On its flight by P/Halley, the Giotto spacecraft carried a high-energy range spectrometer (HERS) for measuring the properties of cometary ions picked up by the solar wind in the nearly collisionless regions of the coma. Preliminary estimates of the ion densities observed by HERS have now been reevaluated and extended; density profiles along the Giotto trajectory are presented for 13 values of ion mass per charge. Comparison with the physical-chemical model of the interaction of sunlight and the solar wind with the comet by Schmidt et al. reveals that, with the exception of protons and H2+, all ion densities were at least an order of magnitude higher than predicted. The high ion densities cannot be explained on the basis of compression of the plasma, but require additional or stronger ionization mechanisms. Ratios of the densities of different ion species reveal an overabundance of carbonaceous material and an underabundance of H2+ compared to the predictions of the Schmidt et al. model. While the densities of solar wind ions (H+ and He++) changed sharply across a magnetic discontinuity located 1.35 × 105 km from the comet, this feature, which has been called both the "cometopause" and the "magnetic pileup boundary," was barely distinguishable in the density profiles of hot cometary ions. This result is consistent with the interpretation that the magnetic pileup boundary detected by Giotto was caused by a discontinuity in the solar wind and is not an intrinsic feature of the interaction of the solar wind with an active comet.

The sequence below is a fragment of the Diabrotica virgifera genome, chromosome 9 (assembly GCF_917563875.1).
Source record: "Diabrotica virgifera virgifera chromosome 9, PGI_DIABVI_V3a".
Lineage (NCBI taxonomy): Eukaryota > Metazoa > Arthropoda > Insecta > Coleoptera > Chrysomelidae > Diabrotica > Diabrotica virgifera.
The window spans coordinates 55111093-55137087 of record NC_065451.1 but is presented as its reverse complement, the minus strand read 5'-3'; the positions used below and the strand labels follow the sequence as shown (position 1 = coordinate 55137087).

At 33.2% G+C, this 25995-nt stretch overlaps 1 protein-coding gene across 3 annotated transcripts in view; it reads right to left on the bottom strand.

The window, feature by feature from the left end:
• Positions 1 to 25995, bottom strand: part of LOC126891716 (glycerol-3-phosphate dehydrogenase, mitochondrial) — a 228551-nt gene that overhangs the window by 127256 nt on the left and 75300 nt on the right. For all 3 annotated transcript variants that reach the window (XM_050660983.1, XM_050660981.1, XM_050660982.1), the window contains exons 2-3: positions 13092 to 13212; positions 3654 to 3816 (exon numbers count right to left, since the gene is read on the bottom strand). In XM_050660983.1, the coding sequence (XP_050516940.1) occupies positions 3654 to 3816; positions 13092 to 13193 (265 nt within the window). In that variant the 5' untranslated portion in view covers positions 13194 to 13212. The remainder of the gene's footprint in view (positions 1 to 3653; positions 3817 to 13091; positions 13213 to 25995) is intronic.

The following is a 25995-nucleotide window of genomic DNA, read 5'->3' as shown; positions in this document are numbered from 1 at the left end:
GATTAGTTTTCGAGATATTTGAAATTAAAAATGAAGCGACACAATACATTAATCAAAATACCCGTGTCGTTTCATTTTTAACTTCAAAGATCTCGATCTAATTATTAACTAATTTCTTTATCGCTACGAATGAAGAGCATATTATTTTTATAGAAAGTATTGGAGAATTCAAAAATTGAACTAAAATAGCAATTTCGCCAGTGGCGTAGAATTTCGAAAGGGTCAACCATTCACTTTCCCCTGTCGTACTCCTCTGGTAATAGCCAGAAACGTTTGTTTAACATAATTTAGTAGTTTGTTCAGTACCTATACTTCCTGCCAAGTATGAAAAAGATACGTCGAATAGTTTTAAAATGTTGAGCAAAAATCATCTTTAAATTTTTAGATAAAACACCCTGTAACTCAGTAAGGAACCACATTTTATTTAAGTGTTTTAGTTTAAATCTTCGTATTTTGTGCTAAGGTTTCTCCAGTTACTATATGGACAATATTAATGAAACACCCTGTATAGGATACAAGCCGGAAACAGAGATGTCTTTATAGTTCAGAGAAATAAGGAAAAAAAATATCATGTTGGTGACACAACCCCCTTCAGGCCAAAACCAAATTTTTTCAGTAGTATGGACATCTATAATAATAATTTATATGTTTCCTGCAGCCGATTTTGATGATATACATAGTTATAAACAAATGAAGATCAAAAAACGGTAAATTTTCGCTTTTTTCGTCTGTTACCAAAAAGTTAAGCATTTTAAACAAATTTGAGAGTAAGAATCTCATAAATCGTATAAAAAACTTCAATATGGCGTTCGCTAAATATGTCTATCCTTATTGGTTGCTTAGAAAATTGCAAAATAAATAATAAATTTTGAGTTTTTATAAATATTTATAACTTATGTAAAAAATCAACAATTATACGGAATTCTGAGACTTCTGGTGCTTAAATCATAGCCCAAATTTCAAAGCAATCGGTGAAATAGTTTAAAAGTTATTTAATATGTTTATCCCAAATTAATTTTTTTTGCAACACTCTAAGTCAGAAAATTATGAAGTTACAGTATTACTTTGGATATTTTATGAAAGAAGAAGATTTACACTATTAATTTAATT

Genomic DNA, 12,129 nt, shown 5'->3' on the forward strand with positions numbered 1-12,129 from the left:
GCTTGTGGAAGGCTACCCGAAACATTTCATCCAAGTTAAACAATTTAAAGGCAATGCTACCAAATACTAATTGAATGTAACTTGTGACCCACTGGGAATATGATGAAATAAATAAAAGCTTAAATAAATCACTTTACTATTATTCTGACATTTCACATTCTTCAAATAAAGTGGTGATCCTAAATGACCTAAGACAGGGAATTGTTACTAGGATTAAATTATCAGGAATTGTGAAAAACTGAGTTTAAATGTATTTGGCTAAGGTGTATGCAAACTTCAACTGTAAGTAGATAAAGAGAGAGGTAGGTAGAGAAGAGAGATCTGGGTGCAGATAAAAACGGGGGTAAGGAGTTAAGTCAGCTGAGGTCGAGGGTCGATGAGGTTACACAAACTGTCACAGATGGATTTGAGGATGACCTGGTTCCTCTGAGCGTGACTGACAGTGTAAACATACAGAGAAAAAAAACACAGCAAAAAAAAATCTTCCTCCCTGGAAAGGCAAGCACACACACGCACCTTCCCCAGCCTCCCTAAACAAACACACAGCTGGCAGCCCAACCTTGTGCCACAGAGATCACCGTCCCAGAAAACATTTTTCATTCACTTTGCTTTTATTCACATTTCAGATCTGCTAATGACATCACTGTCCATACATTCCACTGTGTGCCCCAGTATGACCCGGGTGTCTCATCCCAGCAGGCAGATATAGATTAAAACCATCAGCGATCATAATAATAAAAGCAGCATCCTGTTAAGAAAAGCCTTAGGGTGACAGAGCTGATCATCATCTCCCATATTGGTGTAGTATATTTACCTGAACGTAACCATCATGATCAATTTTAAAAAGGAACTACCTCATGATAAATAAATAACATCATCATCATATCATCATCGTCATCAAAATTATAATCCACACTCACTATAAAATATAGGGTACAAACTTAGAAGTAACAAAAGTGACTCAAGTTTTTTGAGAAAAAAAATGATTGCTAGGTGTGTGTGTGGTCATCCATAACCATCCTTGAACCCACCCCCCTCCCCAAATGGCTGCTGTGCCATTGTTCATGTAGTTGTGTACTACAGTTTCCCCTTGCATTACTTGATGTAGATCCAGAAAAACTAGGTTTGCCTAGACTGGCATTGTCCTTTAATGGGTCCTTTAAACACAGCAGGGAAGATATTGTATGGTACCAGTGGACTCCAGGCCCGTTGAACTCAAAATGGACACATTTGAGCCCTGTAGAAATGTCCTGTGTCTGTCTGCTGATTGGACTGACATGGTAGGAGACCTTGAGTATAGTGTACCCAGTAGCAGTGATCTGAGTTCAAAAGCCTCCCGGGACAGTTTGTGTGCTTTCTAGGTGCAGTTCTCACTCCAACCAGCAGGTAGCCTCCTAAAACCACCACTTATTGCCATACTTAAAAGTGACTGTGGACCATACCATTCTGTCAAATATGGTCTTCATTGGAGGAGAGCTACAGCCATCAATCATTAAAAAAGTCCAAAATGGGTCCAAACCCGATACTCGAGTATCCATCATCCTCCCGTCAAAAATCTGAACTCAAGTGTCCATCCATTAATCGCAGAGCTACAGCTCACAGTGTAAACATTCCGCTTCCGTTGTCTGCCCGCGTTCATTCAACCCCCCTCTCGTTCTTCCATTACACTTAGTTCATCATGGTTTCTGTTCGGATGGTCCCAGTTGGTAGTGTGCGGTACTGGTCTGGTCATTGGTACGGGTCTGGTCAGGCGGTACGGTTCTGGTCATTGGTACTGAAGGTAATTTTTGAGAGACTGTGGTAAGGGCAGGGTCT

- Sun: solar wind